Comparative morbidity and mortality from cervical or thoracic esophageal anastomoses

Dhruvil R. Shah, Steve R. Martinez, Robert J. Canter, Anthony D. Yang, Richard J. Bold, Vijay P. Khatri*

*Corresponding author for this work

Research output: Contribution to journalArticlepeer-review

9 Scopus citations


Background In the modern era of esophagectomy, we hypothesized that perioperative morbidity and mortality from cervical or thoracic sites of anastomoses would not be different. Methods We used the American College of Surgeons National Surgical Quality Improvement Program database to identify patients who underwent esophagectomy for lower esophageal or gastroesophageal (GE) junction malignancies from 2005 to 2010. Patients were categorized as having either a cervical or thoracic anastomosis based on CPT codes. Results There were 601 (66%) cervical and 308 (34%) thoracic anastomoses. Cervical anastomoses were associated with greater than 2 units of blood transfusion in a higher proportion of patients (10% vs. 3%, P = 0.001), and higher superficial surgical site infections (13% vs. 7%, P = 0.003). There were no difference in rates of organ/space infections (6% vs. 7%, P = 0.70), overall morbidity (38% vs. 39%, P = 0.84), or mortality (3% vs. 4%, P = 0.34). Median length of stay was similar (11.5 days cervical vs. 11 days thoracic, P = 0.89), even among patients with organ/space infections (18 days cervical vs. 21 days thoracic, P = 0.49). On multivariate analysis thoracic anastomosis was not a significant predictor of increased overall morbidity (OR 1.13: 95%CI 0.83-1.54). Conclusion After esophagectomy, the site of anastomosis does not predict an increased risk of perioperative morbidity or mortality. J. Surg. Oncol. 2013; 108:472-476.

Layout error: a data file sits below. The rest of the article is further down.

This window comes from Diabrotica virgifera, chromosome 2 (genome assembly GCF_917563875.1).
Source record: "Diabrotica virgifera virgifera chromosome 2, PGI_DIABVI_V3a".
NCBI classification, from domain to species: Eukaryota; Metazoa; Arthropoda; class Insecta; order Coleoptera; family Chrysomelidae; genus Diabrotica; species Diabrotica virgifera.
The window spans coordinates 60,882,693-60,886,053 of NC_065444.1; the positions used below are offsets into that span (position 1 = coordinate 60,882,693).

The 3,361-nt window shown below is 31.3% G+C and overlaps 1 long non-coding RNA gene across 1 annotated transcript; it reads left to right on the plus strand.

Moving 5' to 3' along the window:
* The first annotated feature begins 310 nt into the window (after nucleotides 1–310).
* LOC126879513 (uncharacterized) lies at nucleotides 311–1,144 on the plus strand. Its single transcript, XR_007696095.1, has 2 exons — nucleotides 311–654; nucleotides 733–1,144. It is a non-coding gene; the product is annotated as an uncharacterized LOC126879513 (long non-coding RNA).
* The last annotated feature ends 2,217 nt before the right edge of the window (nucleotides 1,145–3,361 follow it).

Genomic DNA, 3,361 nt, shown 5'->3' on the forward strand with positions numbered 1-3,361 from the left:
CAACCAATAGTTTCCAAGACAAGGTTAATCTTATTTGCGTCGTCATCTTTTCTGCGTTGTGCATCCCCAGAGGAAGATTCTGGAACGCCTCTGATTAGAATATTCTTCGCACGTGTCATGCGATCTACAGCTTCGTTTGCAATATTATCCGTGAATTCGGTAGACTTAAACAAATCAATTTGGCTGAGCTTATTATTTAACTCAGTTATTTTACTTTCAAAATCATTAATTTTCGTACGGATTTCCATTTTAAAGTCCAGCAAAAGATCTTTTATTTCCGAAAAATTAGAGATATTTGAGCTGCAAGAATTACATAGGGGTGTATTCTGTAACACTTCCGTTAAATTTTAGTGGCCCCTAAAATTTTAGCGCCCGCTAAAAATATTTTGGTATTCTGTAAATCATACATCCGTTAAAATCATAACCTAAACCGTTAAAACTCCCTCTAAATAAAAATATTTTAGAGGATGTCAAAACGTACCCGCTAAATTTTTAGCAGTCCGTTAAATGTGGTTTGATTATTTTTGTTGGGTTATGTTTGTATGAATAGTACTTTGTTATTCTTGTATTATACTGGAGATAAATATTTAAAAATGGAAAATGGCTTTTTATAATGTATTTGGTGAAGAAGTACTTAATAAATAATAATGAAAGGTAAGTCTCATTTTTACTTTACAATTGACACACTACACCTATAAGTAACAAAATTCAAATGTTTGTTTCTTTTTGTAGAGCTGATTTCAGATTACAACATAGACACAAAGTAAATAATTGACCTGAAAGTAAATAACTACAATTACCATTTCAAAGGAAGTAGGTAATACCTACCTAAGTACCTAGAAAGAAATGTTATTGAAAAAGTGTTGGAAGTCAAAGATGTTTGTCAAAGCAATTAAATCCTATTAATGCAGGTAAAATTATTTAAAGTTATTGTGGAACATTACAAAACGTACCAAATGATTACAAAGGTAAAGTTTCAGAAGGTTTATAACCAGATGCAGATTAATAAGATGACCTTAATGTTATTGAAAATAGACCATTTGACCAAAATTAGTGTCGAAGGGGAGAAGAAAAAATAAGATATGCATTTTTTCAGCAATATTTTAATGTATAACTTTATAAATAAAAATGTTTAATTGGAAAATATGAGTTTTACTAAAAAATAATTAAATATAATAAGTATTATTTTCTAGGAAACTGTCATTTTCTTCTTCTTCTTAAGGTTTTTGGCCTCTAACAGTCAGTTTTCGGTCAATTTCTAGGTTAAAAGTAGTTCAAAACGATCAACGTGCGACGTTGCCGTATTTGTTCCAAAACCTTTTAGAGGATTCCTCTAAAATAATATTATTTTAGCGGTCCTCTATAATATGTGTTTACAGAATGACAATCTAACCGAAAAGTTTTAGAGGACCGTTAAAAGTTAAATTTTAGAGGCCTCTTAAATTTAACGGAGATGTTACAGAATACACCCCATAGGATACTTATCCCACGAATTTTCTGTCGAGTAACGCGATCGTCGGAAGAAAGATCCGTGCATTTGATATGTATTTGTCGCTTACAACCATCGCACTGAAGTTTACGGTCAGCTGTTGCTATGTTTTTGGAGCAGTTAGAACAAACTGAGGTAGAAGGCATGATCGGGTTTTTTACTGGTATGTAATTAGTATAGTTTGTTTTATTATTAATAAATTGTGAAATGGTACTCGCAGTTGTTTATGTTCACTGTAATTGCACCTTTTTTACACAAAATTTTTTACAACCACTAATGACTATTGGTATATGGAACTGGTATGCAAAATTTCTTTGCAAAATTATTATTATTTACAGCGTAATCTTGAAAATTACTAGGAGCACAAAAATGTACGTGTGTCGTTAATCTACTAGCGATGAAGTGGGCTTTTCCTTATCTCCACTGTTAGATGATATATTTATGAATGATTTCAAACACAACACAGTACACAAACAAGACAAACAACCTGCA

Original languageEnglish (US)
Pages (from-to)472-476
Number of pages5
JournalJournal of surgical oncology
Issue number7
StatePublished - Dec 1 2013


  • cervical vs. thoracic
  • esophagectomy
  • morbidity
  • mortality

ASJC Scopus subject areas

  • Surgery
  • Oncology


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